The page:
Michigan Teacher Funding of Retiree Health Benefits Violates Employment Rights: Court
The law ran afoul of protections against impairment of government contracts because teachers received three percent less in pay by paying into a fund than the amount the teachers and their employers agreed upon as part of teachers' contracts.
A 2010 Michigan law that requires state teachers to pay three percent of their salaries to help fund retiree health care benefits violates their constitutional rights, the Michigan Court of Appeals ruled last week.
"The statute violates federal and state constitutional protections against state impairment of contracts, the taking of private property by the government without compensation as well as the constitutional guarantee of substantive due process," the court ruled in its 2-1 decision in a suit filed by the American Federation of Teachers.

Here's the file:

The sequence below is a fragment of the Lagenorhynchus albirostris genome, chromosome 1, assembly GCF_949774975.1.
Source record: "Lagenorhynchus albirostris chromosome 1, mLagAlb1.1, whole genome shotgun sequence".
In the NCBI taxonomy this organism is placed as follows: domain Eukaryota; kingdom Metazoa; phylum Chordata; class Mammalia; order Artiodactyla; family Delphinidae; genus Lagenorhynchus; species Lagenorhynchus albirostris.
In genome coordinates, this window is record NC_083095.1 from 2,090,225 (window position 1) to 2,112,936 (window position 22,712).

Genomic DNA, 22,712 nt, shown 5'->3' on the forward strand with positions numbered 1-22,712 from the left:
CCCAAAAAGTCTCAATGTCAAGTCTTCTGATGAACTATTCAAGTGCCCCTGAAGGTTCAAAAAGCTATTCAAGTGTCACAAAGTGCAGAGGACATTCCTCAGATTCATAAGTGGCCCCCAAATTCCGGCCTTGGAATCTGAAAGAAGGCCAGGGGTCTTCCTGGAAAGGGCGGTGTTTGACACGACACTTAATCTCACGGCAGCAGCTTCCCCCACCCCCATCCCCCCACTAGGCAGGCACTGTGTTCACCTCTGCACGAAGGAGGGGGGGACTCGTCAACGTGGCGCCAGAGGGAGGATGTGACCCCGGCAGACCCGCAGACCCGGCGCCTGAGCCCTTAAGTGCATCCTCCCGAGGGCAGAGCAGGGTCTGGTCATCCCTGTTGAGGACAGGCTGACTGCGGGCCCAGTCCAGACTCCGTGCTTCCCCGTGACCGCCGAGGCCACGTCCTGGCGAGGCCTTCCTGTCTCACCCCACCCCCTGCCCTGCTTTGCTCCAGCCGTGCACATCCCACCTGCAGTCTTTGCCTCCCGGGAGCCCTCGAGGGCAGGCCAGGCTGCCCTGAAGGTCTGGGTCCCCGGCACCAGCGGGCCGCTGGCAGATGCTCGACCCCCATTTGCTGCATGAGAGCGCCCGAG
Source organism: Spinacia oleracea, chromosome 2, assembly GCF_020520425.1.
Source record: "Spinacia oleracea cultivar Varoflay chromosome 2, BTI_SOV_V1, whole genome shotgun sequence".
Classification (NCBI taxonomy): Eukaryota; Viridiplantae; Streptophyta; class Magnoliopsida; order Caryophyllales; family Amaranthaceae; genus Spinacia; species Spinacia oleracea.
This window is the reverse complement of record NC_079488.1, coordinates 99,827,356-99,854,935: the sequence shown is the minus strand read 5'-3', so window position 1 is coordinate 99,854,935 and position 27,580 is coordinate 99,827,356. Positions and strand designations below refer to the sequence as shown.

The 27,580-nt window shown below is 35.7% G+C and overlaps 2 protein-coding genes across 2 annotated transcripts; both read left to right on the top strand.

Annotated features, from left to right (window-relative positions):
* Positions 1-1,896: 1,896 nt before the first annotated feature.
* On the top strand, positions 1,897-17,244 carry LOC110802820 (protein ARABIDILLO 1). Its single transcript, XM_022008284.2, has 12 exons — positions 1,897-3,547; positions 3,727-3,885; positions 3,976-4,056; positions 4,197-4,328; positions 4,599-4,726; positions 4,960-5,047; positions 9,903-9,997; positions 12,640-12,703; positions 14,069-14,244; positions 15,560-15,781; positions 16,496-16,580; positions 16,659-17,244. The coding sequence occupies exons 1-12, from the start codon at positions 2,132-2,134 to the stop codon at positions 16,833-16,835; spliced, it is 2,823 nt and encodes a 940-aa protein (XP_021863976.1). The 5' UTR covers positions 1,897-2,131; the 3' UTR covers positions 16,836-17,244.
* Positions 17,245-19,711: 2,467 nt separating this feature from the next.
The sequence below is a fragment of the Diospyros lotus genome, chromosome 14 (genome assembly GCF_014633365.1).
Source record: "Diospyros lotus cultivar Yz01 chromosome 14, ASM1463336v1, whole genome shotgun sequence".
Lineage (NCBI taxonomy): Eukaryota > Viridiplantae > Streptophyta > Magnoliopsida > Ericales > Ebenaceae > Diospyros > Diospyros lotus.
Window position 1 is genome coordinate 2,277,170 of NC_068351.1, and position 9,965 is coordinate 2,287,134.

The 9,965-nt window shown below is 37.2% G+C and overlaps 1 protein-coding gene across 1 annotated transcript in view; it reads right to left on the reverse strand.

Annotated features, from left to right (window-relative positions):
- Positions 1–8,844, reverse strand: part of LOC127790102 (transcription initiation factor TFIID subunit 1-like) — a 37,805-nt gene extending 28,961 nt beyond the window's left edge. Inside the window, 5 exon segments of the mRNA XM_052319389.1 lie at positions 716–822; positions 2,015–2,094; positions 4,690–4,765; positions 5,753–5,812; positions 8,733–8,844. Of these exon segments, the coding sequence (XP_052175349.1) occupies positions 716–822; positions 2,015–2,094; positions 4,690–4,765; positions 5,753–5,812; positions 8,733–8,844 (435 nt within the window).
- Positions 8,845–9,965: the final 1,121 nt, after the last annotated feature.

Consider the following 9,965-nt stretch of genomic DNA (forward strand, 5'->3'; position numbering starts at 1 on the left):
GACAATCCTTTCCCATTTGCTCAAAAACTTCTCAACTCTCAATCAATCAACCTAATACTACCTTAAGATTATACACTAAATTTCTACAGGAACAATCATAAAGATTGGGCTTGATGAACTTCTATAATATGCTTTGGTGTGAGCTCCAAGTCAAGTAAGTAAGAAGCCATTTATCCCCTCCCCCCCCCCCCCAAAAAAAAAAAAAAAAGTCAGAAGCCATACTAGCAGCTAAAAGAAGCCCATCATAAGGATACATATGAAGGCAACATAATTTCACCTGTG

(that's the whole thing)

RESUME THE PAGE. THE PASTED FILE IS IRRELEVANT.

The court noted that the law ran afoul of protections against impairment of government contracts because teachers received three percent less in pay by paying into a fund than the amount the teachers and their employers agreed upon as part of teachers' contracts.
In addition, while the money teachers paid helped to fund benefits for current retirees, the teachers making the contributions "have no vested right themselves to receipt of health benefits upon their own retirement," the court ruled.
Jerry Geisel writes for Business Insurance, a sister publication of Workforce Management. To comment, email email@example.com.
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